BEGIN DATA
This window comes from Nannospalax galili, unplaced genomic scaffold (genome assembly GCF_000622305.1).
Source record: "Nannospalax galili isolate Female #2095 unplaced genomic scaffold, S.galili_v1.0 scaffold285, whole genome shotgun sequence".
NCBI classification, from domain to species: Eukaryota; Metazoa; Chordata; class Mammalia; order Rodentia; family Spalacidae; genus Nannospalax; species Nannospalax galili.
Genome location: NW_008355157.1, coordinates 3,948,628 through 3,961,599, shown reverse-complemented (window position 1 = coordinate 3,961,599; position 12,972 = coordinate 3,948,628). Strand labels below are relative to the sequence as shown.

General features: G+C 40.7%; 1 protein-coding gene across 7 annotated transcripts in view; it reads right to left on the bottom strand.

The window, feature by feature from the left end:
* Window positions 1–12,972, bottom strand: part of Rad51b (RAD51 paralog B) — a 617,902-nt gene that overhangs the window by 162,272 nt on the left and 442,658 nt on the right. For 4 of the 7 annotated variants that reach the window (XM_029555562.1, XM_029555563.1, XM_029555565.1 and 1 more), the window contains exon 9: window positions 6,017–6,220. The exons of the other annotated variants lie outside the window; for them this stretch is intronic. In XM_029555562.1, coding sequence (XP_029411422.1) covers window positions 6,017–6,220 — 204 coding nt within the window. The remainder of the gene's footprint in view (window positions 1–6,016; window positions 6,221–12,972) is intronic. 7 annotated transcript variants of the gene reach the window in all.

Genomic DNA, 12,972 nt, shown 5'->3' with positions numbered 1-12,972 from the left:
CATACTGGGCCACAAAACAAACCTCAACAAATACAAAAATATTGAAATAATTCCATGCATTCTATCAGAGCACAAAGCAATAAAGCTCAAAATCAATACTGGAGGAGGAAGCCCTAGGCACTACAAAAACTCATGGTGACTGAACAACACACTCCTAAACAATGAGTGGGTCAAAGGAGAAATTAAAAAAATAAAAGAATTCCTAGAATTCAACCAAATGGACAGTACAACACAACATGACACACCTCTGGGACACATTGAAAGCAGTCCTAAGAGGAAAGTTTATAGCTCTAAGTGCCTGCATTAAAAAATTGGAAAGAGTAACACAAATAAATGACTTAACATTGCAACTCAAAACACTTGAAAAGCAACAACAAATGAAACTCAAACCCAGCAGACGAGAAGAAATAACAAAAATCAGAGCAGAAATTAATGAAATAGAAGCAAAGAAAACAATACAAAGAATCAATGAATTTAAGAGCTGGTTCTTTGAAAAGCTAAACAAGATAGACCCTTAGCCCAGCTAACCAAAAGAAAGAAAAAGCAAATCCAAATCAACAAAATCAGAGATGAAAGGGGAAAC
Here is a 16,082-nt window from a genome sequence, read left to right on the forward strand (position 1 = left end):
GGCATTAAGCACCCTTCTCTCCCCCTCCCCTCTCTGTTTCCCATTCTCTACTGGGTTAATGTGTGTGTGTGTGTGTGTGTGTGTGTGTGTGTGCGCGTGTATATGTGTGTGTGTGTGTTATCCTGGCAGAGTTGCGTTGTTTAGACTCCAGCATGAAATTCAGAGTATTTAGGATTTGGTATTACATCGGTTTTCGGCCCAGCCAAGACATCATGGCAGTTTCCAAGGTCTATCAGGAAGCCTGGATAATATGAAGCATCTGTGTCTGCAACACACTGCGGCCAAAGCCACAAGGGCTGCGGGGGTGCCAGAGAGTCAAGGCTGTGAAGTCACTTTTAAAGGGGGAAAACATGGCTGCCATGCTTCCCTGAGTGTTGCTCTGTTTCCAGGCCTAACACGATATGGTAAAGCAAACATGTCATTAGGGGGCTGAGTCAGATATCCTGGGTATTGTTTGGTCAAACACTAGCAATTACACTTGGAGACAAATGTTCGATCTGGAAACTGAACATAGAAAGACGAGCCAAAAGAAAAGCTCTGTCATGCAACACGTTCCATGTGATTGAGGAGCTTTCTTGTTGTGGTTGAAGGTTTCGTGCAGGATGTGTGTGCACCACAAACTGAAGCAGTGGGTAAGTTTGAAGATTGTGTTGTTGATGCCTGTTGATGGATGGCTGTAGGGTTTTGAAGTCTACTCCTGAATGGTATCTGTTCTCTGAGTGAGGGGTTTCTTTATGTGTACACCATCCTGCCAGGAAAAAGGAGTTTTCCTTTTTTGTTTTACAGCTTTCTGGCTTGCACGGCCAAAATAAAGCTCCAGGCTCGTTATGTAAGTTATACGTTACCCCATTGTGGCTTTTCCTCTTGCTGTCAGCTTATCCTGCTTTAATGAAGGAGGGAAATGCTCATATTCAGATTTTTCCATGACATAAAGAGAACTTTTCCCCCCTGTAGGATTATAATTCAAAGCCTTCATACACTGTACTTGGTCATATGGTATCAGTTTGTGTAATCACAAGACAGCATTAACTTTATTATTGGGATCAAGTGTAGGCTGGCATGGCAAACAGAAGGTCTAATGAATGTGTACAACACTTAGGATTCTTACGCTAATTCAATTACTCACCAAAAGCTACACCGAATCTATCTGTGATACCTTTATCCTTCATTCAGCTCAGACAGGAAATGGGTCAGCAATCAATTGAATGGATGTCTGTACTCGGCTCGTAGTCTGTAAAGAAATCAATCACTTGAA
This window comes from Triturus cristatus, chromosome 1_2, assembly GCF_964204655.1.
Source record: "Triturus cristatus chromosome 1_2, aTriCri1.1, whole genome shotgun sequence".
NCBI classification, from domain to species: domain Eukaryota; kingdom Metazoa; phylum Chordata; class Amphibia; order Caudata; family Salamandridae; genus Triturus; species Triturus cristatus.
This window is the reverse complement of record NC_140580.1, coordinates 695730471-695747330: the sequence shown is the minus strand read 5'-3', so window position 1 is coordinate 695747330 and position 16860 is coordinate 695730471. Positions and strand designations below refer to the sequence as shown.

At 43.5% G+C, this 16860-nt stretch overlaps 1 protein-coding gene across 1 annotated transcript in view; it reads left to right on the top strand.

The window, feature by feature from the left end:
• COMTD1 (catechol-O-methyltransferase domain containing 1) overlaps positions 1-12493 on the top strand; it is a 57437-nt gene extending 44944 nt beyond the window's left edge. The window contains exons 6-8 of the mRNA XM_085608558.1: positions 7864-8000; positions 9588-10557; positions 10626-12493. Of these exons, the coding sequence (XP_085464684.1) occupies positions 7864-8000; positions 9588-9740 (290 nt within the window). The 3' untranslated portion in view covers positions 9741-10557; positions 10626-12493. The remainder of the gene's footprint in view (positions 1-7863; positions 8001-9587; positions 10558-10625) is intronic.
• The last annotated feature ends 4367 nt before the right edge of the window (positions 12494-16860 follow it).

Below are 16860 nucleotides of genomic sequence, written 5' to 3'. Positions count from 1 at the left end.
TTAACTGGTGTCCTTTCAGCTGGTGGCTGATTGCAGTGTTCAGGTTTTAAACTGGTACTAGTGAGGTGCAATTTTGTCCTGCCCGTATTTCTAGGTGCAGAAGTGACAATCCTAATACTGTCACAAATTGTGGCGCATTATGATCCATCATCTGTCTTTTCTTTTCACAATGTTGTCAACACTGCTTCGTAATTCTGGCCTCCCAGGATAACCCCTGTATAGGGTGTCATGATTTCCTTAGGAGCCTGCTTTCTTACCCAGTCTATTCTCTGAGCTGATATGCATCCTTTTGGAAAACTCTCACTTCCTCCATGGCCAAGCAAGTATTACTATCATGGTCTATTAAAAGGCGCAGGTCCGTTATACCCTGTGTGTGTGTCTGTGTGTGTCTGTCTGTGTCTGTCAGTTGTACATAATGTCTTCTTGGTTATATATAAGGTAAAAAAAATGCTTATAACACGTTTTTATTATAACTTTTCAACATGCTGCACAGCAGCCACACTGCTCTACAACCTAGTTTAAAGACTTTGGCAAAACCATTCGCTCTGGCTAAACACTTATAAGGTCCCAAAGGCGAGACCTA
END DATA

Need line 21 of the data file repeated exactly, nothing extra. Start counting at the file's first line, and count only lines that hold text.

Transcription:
TTAACTGGTGTCCTTTCAGCTGGTGGCTGATTGCAGTGTTCAGGTTTTAAACTGGTACTAGTGAGGTGCAATTTTGTCCTGCCCGTATTTCTAGGTGCAGAAGTGACAATCCTAATACTGTCACAAATTGTGGCGCATTATGATCCATCATCTGTCTTTTCTTTTCACAATGTTGTCAACACTGCTTCGTAATTCTGGCCTCCCAGGATAACCCCTGTATAGGGTGTCATGATTTCCTTAGGAGCCTGCTTTCTTACCCAGTCTATTCTCTGAGCTGATATGCATCCTTTTGGAAAACTCTCACTTCCTCCATGGCCAAGCAAGTATTACTATCATGGTCTATTAAAAGGCGCAGGTCCGTTATACCCTGTGTGTGTGTCTGTGTGTGTCTGTCTGTGTCTGTCAGTTGTACATAATGTCTTCTTGGTTATATATAAGGTAAAAAAAATGCTTATAACACGTTTTTATTATAACTTTTCAACATGCTGCACAGCAGCCACACTGCTCTACAACCTAGTTTAAAGACTTTGGCAAAACCATTCGCTCTGGCTAAACACTTATAAGGTCCCAAAGGCGAGACCTA